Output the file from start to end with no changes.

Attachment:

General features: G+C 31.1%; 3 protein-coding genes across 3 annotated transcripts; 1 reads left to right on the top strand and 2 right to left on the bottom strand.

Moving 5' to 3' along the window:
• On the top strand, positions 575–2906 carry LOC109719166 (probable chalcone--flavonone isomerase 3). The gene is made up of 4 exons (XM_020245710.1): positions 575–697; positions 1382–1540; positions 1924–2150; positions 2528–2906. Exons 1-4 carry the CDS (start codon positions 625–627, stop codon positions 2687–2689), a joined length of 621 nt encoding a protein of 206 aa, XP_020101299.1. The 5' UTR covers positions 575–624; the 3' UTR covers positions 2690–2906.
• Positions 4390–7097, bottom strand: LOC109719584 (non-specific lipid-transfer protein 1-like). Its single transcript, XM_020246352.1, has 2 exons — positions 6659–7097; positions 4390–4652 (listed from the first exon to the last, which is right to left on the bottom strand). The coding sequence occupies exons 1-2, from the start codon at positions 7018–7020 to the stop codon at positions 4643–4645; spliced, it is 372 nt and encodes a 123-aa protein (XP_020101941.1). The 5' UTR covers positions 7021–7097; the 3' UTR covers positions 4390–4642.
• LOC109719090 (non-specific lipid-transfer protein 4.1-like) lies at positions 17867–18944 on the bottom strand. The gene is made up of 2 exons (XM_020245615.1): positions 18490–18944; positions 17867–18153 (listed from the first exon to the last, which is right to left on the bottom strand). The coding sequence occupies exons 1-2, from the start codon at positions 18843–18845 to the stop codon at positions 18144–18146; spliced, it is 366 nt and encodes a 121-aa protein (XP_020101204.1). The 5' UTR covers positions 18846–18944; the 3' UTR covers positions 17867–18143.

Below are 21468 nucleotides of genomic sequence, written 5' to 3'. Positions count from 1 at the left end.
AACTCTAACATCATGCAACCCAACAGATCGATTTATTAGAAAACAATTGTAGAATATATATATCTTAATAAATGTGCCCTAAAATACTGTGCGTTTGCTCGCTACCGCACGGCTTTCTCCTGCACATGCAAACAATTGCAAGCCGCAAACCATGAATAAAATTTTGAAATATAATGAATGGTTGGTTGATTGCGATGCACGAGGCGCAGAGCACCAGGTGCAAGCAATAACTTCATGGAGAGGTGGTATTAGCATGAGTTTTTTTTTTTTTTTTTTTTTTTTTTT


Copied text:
General features: G+C 31.1%; 3 protein-coding genes across 3 annotated transcripts; 1 reads left to right on the top strand and 2 right to left on the bottom strand.

Moving 5' to 3' along the window:
• On the top strand, positions 575–2906 carry LOC109719166 (probable chalcone--flavonone isomerase 3). The gene is made up of 4 exons (XM_020245710.1): positions 575–697; positions 1382–1540; positions 1924–2150; positions 2528–2906. Exons 1-4 carry the CDS (start codon positions 625–627, stop codon positions 2687–2689), a joined length of 621 nt encoding a protein of 206 aa, XP_020101299.1. The 5' UTR covers positions 575–624; the 3' UTR covers positions 2690–2906.
• Positions 4390–7097, bottom strand: LOC109719584 (non-specific lipid-transfer protein 1-like). Its single transcript, XM_020246352.1, has 2 exons — positions 6659–7097; positions 4390–4652 (listed from the first exon to the last, which is right to left on the bottom strand). The coding sequence occupies exons 1-2, from the start codon at positions 7018–7020 to the stop codon at positions 4643–4645; spliced, it is 372 nt and encodes a 123-aa protein (XP_020101941.1). The 5' UTR covers positions 7021–7097; the 3' UTR covers positions 4390–4642.
• LOC109719090 (non-specific lipid-transfer protein 4.1-like) lies at positions 17867–18944 on the bottom strand. The gene is made up of 2 exons (XM_020245615.1): positions 18490–18944; positions 17867–18153 (listed from the first exon to the last, which is right to left on the bottom strand). The coding sequence occupies exons 1-2, from the start codon at positions 18843–18845 to the stop codon at positions 18144–18146; spliced, it is 366 nt and encodes a 121-aa protein (XP_020101204.1). The 5' UTR covers positions 18846–18944; the 3' UTR covers positions 17867–18143.

Below are 21468 nucleotides of genomic sequence, written 5' to 3'. Positions count from 1 at the left end.
AACTCTAACATCATGCAACCCAACAGATCGATTTATTAGAAAACAATTGTAGAATATATATATCTTAATAAATGTGCCCTAAAATACTGTGCGTTTGCTCGCTACCGCACGGCTTTCTCCTGCACATGCAAACAATTGCAAGCCGCAAACCATGAATAAAATTTTGAAATATAATGAATGGTTGGTTGATTGCGATGCACGAGGCGCAGAGCACCAGGTGCAAGCAATAACTTCATGGAGAGGTGGTATTAGCATGAGTTTTTTTTTTTTTTTTTTTTTTTTTTT